Davis' legal team argued the definition does not exclude a hotel/motel and it only makes sense for it to be included within the definition.
Shubin's legal arguments
Shubin submitted a written argument that the city's land development code does indeed provide definitions that distinguish between a dwelling unit and a hotel or motel.
Shubin noted that Davis admitted the four units on the property in question were never multi-family dwellings but are utilized as hotel/motel rental units.
Shubin argued that there is no evidence any of the rooms ever consisted of a "separate independent housekeeping establishment" or that the rooms were "physically separated" from the other dwelling units. Instead Shubin claimed the property consisted of "three or more lodging units within a parcel of lot kept, maintained or advertised as a place where sleeping or housekeeping accommodations are supplied for pay to transient or permanent guests or tenants."
Shubin also questioned whether the dwelling units ever met the minimum floor area requirements for a multifamily dwelling or if the property contained two parking spaces per dwelling unit as required by the land development code.
Shubin submitted that historical evidence in the city's records show the existing structure was used exclusively as a single-family home from the time it was constructed until Davis took ownership. And Shubin noted that Persson had previously opined that the substandard width of the lot would require a variance for a new structure.
Persson presented his recommendation to the city commission at the start of the Nov. 5 continuation of the Oct. 7 public hearing.
After reviewing substantive arguments submitted by Davis' legal counsel and Shubin, in addition to documentation from city files, Persson offered his recommendation.
Persson said it appeared that the structure at 5622 Gulf Drive was converted to four short-term rental units as an annex to the Harrington House in 1993. Persson noted that it appears this conversion was done lawfully.
The question then becomes whether a short-term hotel/motel rental unit is equivalent to a multi-family unit as permitted in the A-1 zoning district.
Hotels and motels are permitted within the district with a site plan review by the commission, he noted.
Persson then considered the definition of a multi-family dwelling as "a building containing three or more dwelling units and not to include hotel or motel."
Although it is Persson's belief that within the code hotel/motel, multi-family and other residential units are considered as equal to density, and although both hotel/motel and multifamily dwelling units are permitted under the A-1 district, the definitions of these units are not synonymous.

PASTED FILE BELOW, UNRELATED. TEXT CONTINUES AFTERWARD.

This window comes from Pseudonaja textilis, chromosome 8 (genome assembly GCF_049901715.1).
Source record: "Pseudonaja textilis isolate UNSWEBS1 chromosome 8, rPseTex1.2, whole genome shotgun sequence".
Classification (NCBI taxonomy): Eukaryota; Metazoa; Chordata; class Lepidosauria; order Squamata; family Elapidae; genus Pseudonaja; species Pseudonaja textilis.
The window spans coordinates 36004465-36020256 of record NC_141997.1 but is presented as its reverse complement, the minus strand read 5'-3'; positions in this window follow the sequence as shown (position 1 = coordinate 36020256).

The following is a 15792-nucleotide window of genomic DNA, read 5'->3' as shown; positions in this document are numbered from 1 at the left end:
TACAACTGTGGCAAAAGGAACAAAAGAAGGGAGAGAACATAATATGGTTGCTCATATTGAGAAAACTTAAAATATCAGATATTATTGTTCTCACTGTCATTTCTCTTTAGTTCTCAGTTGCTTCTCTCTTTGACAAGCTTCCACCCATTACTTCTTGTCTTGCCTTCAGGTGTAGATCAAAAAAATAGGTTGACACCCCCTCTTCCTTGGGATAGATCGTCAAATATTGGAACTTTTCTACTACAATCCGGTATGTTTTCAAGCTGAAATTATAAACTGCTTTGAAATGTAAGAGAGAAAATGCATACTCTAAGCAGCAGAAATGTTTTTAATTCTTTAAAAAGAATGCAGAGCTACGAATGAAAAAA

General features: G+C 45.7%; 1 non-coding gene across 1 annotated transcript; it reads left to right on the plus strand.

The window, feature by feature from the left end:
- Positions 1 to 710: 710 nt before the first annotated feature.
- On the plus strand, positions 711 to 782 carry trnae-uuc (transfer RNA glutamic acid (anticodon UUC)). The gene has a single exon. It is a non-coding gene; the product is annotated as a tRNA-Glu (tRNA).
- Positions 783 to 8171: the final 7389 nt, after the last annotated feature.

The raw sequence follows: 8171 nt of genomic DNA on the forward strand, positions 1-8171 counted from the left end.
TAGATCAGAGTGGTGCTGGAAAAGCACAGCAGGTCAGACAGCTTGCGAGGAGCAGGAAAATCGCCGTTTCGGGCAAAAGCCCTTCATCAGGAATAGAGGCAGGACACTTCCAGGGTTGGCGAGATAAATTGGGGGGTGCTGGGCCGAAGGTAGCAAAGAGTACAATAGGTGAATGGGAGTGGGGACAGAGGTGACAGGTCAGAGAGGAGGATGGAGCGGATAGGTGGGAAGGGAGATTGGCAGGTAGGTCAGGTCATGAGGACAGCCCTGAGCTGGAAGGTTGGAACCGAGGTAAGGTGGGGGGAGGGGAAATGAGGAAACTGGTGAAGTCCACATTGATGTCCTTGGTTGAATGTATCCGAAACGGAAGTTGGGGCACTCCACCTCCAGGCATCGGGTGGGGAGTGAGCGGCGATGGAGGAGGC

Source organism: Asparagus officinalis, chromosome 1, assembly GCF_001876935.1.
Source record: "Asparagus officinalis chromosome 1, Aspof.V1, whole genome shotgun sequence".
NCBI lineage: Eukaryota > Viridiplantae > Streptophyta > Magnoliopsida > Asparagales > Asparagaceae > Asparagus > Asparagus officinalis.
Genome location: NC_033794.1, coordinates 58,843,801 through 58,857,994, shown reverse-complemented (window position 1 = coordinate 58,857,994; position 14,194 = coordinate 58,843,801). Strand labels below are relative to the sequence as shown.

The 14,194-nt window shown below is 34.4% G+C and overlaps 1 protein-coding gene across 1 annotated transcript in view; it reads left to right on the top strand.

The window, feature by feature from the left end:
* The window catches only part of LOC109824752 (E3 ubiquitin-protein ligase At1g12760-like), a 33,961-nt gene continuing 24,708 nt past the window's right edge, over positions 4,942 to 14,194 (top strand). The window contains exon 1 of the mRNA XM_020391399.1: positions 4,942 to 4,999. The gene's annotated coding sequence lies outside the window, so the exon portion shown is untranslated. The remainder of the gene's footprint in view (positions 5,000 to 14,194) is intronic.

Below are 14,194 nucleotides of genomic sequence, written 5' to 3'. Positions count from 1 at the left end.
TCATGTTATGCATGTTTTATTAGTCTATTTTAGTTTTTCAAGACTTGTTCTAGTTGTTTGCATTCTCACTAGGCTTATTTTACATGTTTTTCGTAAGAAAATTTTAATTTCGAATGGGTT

Persson also determined that the minimum size requirements under the code are different. The A-1 district standards require a minimum of 600 square feet plus 150 square feet per bedroom in a multi-family unit.
A hotel/motel unit must have a minimum of 200 square feet for one-room units plus 150 square feet for each additional room.
Persson's opinion is that motel/hotel units are different and the change in use requires a variance or other administrative relief.
Persson believes the city has two ways to address the issue. The city can require the applicant to obtain a variance for the non-conforming lot or make a policy determination within its code as to how it will treat non-conforming lots in the A-1 zoning district.
Legal counsel for Davis acquiesced to Persson's recommendation and agreed to continue the hearing until January in order to first seek administrative relief or a variance.
The commission unanimously agreed to accept the recommendation and the continuance.
Shubin did not object to the outcome, although he did request the hearing be renoticed to all affected property owners, to which the mayor disagreed with the cost.
Persson recommended the notice, noting the small cost in comparison to a relatively high cost of litigation, but the mayor insisted it was too expensive for the city to pay to re-notice the continued hearing.
Shubin then offered to pay half the cost of the notice for the January continued hearing for Davis' site plan reviews, and the commission agreed to accept the offer and re-notice the meeting.